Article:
The Low-Waste, Minimalist Home:
An Interview with Jess with Less

By: Emily McCrary-Ruiz-Esparza Environmental responsibility, Small spaces

Jess used to love owning stuff. This Baltimore dweller was quite the collector for some time, having grown up thrift shopping and carrying the hobby with her into adulthood. “I wanted my house to look like an antique shop,” she told me on the phone. But about five years ago, Jess saw a documentary called We the Tiny House People, which profiled the lives of tiny house dwellers and the freedom it afforded them, then she started listening to The Minimalists podcast. Things changed for her. “I started thinking for myself because of it. I so desperately wanted to not want things.”

So Jess changed her mind and her lifestyle. She and her husband began purging their belongings, getting rid of everything that wasn’t necessary, sometimes even pulling the entire contents of a room into the center of the floor and parsing through it, leaving themselves with only the necessities.

And it stuck. For Jess, this wasn’t an organizational kick, it’s become a large part of her lifestyle, though she’s careful to note that it doesn’t control her. There are moments when she finds herself buying beyond the “necessities,” but overall, the switch to a low-waste, minimalist lifestyle has meant more financial freedom, more time to spend with loved ones, a more thoughtful experience of the world.

We asked Jess about her favorite ways to practice low-waste minimalism in the home: what this way of life means to her, what simple changes we can make in our own homes that get us closer to responsible consumption.

Photos courtesy of Jess

What does leading a low-waste, minimalist life mean to you?

Minimalism means simplifying your life down to what you truly need and use so you can focus on what really matters in life. For me, that is having that time to follow my passions and create.

Low waste is a way of consciously consuming. I am choosing to consume in a way that has as little of an environmental effect as possible. I choose to reduce my plastic use and eliminate all single-use plastics from my life.

How did you start leading a low-waste, minimalist life?

I did a lot of reading from others that were living minimalist lives and took what worked for my family and slowly incorporated it. I also slowly eliminated my processions and started to simplify my needs. We live in a society that will tell you what you “need,” but really we can live with a lot less and be happier because of it!

Photos courtesy of Jess

Products for a low-waste home

We asked Jess for her favorite low-waste alternatives for our homes.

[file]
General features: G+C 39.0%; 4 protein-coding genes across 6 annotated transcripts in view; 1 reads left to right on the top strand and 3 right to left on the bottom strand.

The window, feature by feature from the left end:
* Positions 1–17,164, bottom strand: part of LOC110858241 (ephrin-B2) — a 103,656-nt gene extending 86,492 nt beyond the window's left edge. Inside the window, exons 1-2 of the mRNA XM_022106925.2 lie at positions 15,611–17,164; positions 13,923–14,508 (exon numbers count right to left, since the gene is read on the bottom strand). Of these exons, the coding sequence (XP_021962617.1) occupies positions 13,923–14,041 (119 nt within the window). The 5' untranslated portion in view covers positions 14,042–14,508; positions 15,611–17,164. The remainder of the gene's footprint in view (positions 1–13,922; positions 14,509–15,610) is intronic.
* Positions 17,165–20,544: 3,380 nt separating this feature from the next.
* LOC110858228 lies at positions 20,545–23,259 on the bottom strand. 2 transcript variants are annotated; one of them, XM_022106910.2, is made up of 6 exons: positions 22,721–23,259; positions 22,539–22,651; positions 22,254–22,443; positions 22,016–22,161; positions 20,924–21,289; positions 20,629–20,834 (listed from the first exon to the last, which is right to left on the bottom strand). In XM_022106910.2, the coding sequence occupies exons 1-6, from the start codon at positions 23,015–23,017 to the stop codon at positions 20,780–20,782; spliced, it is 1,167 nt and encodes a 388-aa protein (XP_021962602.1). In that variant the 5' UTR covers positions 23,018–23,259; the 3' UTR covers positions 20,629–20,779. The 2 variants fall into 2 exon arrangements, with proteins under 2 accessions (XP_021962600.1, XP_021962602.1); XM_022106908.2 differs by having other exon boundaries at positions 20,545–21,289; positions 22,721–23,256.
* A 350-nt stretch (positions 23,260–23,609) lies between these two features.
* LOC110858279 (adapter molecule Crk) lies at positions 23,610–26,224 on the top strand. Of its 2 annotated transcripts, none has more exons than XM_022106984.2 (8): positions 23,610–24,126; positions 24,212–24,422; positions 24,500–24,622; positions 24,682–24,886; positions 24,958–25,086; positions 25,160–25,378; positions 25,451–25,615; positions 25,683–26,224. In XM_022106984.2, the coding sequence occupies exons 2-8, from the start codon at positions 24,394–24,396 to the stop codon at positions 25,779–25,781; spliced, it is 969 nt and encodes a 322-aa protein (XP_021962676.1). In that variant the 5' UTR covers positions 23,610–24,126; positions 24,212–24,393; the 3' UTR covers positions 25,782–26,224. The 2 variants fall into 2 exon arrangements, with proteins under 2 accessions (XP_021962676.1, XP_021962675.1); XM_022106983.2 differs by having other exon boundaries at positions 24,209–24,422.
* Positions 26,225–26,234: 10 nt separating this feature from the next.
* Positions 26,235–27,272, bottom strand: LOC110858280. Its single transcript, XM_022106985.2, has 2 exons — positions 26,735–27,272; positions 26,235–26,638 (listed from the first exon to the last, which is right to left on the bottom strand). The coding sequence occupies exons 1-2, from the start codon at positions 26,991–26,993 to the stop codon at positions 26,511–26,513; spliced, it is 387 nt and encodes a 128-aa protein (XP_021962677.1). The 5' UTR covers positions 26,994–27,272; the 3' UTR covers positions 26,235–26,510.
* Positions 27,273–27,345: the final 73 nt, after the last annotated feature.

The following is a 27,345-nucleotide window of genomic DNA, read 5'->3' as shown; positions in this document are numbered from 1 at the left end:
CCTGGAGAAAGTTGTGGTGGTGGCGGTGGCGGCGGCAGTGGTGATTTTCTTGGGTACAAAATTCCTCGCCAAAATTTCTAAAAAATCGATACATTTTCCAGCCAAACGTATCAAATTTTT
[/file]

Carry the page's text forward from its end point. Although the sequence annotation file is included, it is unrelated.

What do you love so much about these swaps?

I find they save me money, make it easier in the long run, and are more aesthetically pleasing than the disposable versions.

Dinner napkins instead of paper towels

I purchased a few sets of linen napkins from thrift shops for under $10 and they will last me years. I also like to keep a set separated for when we have company over so they aren’t as dingy as our everyday ones. Typically paper towels are wrapped in plastic and are wrapped around a paper tube, I have eliminated the need for all these materials so less time is spent buying, using, and recycling. I just use them, then wash with my kitchen towels and repeat!

OXO Self-cleaning lint brush instead of disposable lint rollers

The OXO self-cleaning lint brush is a compact lint brush that works just as well as a plastic lint roller. This is coming from a house that wears mostly black and has three cats, plus one picky husband that hates having lint or cat hair on him!

Homemade toothpaste instead of store-bought

All we use is baking soda with a little peppermint oil. It’s easy to travel with and none is wasted!

The double-edge razor instead of traditional razors

The best! After a few YouTube videos to get the technique down there is no going back to disposable razors. My Merkur razor was $25 off Amazon and I purchased 100 razors for $10 (I got way too many); I have hardly made a dent in them. They will last me 15 years or more, all for $35!

The instant pot instead of a full set of pots and pans

You can literally cook anything in this thing. Beans, soup, rice, stock, yogurt, cheesecake?? But really it makes cooking so easy and fast, and it tastes like you have been cooking all day!

Dr. Bronner’s Sal Suds instead of traditional cleaning products

I love how I can use one product to do all the cleaning I need. I don’t like having a cluttered cabinet or having toxic chemicals and this stuff does it all, you just adjust how much water you add per cleaning task.

True story: My not-so-zero waste friend came over the other night with a stain from concentrated cherry juice on his brand new white Nikes and I offered to clean them with my Dr. Bronner’s and literally the stain just disappeared! This stuff is magic!

You can follow Jess on Instagram @Jesswithless or on her blog, Jess with Less.


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